It's just another Friday. You are sitting in your dreadful office, stuck in a quite sticky and one-sided staring contest with the clock on your screensaver, waiting for it to hit 5, so that you can grab your bag and head on to your next weekend getaway trip. Wouldn't it be great if you didn't have to wait for weekends to make it happen? Still, without your daily job, you probably wouldn't be able to fund your adventures. You have considered having a traveling blog, but do you know how to start a travel blog? What you should know, though, if it is your passion, go for it. There may be one too many, but all it takes is a special and unique twist to it, to make your blog succeed. There are numerous benefits and reasons to start – apart from helping others decide on their future 'round the world experiences, you could get a bit more than you bargained for, especially when it comes to your pocket. And if your pocket is full, you might well go ahead and book your next traveling location on Monday!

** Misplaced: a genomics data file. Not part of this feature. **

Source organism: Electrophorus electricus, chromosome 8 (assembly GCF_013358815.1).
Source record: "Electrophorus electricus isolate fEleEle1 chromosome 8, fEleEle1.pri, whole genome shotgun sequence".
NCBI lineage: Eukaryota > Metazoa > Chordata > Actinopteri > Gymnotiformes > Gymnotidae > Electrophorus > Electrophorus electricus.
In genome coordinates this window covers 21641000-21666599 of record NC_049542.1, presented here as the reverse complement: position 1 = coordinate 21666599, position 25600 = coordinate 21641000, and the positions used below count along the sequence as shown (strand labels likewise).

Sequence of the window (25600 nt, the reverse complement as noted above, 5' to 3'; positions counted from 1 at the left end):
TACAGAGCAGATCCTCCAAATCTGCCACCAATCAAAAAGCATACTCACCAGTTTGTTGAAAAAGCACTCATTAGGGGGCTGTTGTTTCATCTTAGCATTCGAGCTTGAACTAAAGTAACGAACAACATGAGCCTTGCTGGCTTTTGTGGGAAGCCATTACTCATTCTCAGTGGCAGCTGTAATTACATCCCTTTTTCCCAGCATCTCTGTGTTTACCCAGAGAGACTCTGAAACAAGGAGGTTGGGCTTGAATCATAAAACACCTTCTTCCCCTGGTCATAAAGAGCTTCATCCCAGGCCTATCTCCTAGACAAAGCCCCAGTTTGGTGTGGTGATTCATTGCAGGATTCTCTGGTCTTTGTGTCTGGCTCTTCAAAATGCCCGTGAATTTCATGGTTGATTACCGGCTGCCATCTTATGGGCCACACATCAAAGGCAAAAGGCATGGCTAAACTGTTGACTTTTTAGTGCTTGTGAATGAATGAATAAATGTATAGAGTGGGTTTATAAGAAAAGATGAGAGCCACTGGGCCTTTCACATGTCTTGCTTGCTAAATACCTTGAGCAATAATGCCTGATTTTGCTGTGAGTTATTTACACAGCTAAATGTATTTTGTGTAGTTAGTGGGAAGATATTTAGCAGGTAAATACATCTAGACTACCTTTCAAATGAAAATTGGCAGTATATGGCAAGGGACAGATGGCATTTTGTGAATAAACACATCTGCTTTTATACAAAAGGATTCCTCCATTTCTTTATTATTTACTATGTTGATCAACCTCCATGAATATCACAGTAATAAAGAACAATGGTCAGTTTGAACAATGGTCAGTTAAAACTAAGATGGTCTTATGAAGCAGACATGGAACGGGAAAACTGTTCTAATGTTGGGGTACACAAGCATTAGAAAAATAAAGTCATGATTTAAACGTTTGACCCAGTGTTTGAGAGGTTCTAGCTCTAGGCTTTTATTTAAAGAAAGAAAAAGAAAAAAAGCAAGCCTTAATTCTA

How do I make it happen?
There are several steps to take, and quite an amount of decisions to make. The biggest problem is not doubting your choices, and not pushing to perfection. You should
Where I share some of the darkest hours of building my WordPress maintenance and support business.
The following is an expanded and updated version of my presentation at WordCamp Salt Lake City 2017. My girls love Moana. Especially when it first came to video and they could watch it every day… or two or three times a day if mom wasn’t feeling good or catching up on sleep from being up with baby brother the night before.
There’s this strange part of that movie where Moana follows Maui to a place under the ocean called “The Realm of Monsters.” It’s where monsters go after being killed. If you have younger kids, you know what I’m talking about. If you don’t have kids, it’s when the giant crab sings the song “Shiny.”
One common theme in myths, legends, and ancient religious writings, is where the hero visits the underworld, aka “afterlife” or “hell.” There they experience a symbolic or actual death for themselves or a loved one. Often through conquering a monster who is the Lord of the Underworld, they then re-emerge with their loved one, new knowledge and power, and/or some object to help them on their quest.